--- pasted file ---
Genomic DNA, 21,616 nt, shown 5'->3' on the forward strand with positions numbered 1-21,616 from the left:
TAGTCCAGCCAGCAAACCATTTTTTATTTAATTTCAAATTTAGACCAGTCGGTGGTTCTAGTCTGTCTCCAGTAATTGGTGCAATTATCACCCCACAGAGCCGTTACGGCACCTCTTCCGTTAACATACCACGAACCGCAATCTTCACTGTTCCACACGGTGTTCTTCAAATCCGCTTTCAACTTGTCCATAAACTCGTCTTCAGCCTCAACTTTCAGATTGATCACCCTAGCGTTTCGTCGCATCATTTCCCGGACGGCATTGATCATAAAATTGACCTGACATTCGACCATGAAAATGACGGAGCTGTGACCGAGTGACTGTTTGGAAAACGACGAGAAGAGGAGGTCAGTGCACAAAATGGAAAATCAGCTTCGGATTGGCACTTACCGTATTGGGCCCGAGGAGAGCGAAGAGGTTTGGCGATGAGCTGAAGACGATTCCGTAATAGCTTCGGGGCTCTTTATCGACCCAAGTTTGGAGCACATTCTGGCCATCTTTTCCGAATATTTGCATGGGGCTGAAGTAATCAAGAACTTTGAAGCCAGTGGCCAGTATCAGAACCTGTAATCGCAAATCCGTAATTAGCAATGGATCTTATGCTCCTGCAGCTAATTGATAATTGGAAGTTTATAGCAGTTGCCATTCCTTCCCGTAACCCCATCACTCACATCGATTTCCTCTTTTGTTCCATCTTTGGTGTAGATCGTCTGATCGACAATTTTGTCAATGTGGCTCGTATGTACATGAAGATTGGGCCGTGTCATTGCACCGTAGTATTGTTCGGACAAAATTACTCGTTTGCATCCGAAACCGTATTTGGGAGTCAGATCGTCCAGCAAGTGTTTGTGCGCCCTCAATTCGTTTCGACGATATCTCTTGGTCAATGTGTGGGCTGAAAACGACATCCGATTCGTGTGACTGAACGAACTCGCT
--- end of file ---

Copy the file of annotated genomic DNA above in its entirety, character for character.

Genomic DNA, 21,616 nt, shown 5'->3' on the forward strand with positions numbered 1-21,616 from the left:
TAGTCCAGCCAGCAAACCATTTTTTATTTAATTTCAAATTTAGACCAGTCGGTGGTTCTAGTCTGTCTCCAGTAATTGGTGCAATTATCACCCCACAGAGCCGTTACGGCACCTCTTCCGTTAACATACCACGAACCGCAATCTTCACTGTTCCACACGGTGTTCTTCAAATCCGCTTTCAACTTGTCCATAAACTCGTCTTCAGCCTCAACTTTCAGATTGATCACCCTAGCGTTTCGTCGCATCATTTCCCGGACGGCATTGATCATAAAATTGACCTGACATTCGACCATGAAAATGACGGAGCTGTGACCGAGTGACTGTTTGGAAAACGACGAGAAGAGGAGGTCAGTGCACAAAATGGAAAATCAGCTTCGGATTGGCACTTACCGTATTGGGCCCGAGGAGAGCGAAGAGGTTTGGCGATGAGCTGAAGACGATTCCGTAATAGCTTCGGGGCTCTTTATCGACCCAAGTTTGGAGCACATTCTGGCCATCTTTTCCGAATATTTGCATGGGGCTGAAGTAATCAAGAACTTTGAAGCCAGTGGCCAGTATCAGAACCTGTAATCGCAAATCCGTAATTAGCAATGGATCTTATGCTCCTGCAGCTAATTGATAATTGGAAGTTTATAGCAGTTGCCATTCCTTCCCGTAACCCCATCACTCACATCGATTTCCTCTTTTGTTCCATCTTTGGTGTAGATCGTCTGATCGACAATTTTGTCAATGTGGCTCGTATGTACATGAAGATTGGGCCGTGTCATTGCACCGTAGTATTGTTCGGACAAAATTACTCGTTTGCATCCGAAACCGTATTTGGGAGTCAGATCGTCCAGCAAGTGTTTGTGCGCCCTCAATTCGTTTCGACGATATCTCTTGGTCAATGTGTGGGCTGAAAACGACATCCGATTCGTGTGACTGAACGAACTCGCT